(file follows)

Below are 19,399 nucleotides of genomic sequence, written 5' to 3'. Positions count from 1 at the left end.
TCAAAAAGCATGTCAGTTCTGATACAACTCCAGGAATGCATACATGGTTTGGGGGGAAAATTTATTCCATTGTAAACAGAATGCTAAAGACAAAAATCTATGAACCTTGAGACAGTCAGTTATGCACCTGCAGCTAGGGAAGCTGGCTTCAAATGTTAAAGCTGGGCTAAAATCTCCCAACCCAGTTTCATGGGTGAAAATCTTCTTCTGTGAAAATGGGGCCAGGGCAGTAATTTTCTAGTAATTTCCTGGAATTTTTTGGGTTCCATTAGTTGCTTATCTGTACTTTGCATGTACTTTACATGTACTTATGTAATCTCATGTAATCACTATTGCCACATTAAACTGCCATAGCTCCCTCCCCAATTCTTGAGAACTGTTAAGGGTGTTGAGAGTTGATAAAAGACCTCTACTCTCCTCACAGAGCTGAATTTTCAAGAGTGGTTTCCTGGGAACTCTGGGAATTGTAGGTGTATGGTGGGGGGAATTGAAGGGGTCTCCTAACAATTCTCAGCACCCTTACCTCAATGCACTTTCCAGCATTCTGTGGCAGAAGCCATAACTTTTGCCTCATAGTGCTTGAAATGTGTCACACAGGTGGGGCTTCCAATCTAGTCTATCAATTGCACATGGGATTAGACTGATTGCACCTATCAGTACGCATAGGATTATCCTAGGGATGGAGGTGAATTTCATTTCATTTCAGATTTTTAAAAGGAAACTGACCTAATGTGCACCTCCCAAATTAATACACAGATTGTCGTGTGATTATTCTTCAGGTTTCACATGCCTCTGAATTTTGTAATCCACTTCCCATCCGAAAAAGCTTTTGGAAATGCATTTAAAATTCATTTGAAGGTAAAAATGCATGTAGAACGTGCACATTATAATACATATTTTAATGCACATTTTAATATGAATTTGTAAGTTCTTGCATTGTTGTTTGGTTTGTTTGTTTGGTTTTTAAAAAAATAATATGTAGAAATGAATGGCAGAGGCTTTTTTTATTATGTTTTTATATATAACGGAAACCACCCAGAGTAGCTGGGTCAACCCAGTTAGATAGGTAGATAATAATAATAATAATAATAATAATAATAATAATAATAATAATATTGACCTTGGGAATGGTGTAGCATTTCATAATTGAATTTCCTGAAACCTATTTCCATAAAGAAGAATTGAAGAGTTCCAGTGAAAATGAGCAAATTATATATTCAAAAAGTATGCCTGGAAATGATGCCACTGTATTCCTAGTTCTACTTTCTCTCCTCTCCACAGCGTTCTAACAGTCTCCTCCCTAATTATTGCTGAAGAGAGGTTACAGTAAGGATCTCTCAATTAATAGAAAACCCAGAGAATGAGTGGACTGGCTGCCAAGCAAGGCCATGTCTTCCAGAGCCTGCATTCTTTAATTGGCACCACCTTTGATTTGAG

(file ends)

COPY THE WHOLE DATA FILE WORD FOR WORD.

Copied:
Below are 19,399 nucleotides of genomic sequence, written 5' to 3'. Positions count from 1 at the left end.
TCAAAAAGCATGTCAGTTCTGATACAACTCCAGGAATGCATACATGGTTTGGGGGGAAAATTTATTCCATTGTAAACAGAATGCTAAAGACAAAAATCTATGAACCTTGAGACAGTCAGTTATGCACCTGCAGCTAGGGAAGCTGGCTTCAAATGTTAAAGCTGGGCTAAAATCTCCCAACCCAGTTTCATGGGTGAAAATCTTCTTCTGTGAAAATGGGGCCAGGGCAGTAATTTTCTAGTAATTTCCTGGAATTTTTTGGGTTCCATTAGTTGCTTATCTGTACTTTGCATGTACTTTACATGTACTTATGTAATCTCATGTAATCACTATTGCCACATTAAACTGCCATAGCTCCCTCCCCAATTCTTGAGAACTGTTAAGGGTGTTGAGAGTTGATAAAAGACCTCTACTCTCCTCACAGAGCTGAATTTTCAAGAGTGGTTTCCTGGGAACTCTGGGAATTGTAGGTGTATGGTGGGGGGAATTGAAGGGGTCTCCTAACAATTCTCAGCACCCTTACCTCAATGCACTTTCCAGCATTCTGTGGCAGAAGCCATAACTTTTGCCTCATAGTGCTTGAAATGTGTCACACAGGTGGGGCTTCCAATCTAGTCTATCAATTGCACATGGGATTAGACTGATTGCACCTATCAGTACGCATAGGATTATCCTAGGGATGGAGGTGAATTTCATTTCATTTCAGATTTTTAAAAGGAAACTGACCTAATGTGCACCTCCCAAATTAATACACAGATTGTCGTGTGATTATTCTTCAGGTTTCACATGCCTCTGAATTTTGTAATCCACTTCCCATCCGAAAAAGCTTTTGGAAATGCATTTAAAATTCATTTGAAGGTAAAAATGCATGTAGAACGTGCACATTATAATACATATTTTAATGCACATTTTAATATGAATTTGTAAGTTCTTGCATTGTTGTTTGGTTTGTTTGTTTGGTTTTTAAAAAAATAATATGTAGAAATGAATGGCAGAGGCTTTTTTTATTATGTTTTTATATATAACGGAAACCACCCAGAGTAGCTGGGTCAACCCAGTTAGATAGGTAGATAATAATAATAATAATAATAATAATAATAATAATAATAATAATATTGACCTTGGGAATGGTGTAGCATTTCATAATTGAATTTCCTGAAACCTATTTCCATAAAGAAGAATTGAAGAGTTCCAGTGAAAATGAGCAAATTATATATTCAAAAAGTATGCCTGGAAATGATGCCACTGTATTCCTAGTTCTACTTTCTCTCCTCTCCACAGCGTTCTAACAGTCTCCTCCCTAATTATTGCTGAAGAGAGGTTACAGTAAGGATCTCTCAATTAATAGAAAACCCAGAGAATGAGTGGACTGGCTGCCAAGCAAGGCCATGTCTTCCAGAGCCTGCATTCTTTAATTGGCACCACCTTTGATTTGAG